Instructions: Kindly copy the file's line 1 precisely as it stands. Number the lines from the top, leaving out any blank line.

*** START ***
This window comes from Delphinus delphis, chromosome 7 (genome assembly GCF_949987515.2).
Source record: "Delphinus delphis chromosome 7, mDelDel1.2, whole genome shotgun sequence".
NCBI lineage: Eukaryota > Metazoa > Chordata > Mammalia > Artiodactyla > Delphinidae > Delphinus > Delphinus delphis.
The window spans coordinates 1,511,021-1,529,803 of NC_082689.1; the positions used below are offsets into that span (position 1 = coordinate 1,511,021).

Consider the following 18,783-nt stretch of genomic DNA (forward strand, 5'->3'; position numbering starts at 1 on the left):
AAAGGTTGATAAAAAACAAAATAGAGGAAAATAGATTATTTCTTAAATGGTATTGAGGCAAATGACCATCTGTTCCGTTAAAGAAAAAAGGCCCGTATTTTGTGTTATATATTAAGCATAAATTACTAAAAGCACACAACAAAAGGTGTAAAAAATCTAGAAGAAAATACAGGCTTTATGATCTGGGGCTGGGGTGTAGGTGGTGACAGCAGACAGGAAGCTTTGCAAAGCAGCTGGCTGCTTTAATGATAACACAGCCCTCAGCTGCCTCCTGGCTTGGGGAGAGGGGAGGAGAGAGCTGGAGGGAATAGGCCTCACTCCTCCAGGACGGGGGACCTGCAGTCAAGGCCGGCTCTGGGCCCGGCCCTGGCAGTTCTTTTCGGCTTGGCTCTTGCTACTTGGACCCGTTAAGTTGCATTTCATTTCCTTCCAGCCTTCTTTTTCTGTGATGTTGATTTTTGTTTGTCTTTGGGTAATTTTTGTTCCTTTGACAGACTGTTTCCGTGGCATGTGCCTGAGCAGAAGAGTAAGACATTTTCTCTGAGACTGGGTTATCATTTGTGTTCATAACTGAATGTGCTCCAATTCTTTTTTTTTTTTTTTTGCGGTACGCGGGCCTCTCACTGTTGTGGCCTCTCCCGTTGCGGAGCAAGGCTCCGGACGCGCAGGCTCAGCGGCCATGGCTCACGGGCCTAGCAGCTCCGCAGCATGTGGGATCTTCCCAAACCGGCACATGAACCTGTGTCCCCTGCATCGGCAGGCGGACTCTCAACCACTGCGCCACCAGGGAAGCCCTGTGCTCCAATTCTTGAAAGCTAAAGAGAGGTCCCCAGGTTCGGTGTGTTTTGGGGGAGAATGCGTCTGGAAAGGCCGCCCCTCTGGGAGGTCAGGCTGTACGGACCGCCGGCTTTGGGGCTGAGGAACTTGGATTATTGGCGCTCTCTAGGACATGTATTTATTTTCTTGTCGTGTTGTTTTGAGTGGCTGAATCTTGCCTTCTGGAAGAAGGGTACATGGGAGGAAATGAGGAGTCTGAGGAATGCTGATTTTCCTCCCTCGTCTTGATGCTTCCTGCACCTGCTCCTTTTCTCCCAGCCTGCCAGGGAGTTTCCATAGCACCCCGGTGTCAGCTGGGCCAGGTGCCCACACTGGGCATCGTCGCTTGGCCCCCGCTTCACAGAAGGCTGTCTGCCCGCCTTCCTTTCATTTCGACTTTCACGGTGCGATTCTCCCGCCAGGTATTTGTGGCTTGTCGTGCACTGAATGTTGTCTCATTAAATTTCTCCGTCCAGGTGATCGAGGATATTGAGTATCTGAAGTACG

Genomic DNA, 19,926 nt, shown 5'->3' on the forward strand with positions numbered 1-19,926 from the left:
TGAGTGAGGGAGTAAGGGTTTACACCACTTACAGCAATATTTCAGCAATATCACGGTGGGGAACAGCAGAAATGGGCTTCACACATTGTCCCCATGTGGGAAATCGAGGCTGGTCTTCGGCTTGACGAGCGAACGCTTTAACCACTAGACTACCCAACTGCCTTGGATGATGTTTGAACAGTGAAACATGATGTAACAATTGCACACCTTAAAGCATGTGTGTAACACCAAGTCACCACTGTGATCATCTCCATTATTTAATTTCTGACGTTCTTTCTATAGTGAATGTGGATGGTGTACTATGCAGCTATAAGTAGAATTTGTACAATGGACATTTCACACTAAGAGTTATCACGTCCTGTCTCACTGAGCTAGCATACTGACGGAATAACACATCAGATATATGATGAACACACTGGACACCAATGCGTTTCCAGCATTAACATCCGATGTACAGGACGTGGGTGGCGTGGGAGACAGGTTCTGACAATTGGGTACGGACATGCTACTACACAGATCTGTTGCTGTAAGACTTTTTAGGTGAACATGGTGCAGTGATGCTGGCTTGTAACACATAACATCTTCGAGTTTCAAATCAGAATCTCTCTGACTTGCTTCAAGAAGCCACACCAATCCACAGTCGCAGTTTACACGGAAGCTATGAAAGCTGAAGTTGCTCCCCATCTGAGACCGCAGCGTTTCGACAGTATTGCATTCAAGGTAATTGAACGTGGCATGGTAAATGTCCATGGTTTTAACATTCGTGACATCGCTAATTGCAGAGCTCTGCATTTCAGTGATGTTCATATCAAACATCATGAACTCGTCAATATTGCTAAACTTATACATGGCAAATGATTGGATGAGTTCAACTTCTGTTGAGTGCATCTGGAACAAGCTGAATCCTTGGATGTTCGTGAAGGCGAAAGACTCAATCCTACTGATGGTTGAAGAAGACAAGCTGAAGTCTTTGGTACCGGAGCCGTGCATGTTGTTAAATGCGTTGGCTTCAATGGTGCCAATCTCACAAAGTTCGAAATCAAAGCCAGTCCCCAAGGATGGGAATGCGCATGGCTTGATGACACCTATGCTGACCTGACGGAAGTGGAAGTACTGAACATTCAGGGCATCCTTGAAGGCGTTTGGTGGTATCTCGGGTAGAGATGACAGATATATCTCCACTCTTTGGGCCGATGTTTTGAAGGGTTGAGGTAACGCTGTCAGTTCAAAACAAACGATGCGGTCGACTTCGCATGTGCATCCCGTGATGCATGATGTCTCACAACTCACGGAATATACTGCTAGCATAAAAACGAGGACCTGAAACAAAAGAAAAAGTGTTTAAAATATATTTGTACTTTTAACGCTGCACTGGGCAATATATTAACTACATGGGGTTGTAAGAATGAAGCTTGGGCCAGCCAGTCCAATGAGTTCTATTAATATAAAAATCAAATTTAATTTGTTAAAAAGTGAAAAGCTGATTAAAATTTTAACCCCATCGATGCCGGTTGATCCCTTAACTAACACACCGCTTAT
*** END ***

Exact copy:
This window comes from Delphinus delphis, chromosome 7 (genome assembly GCF_949987515.2).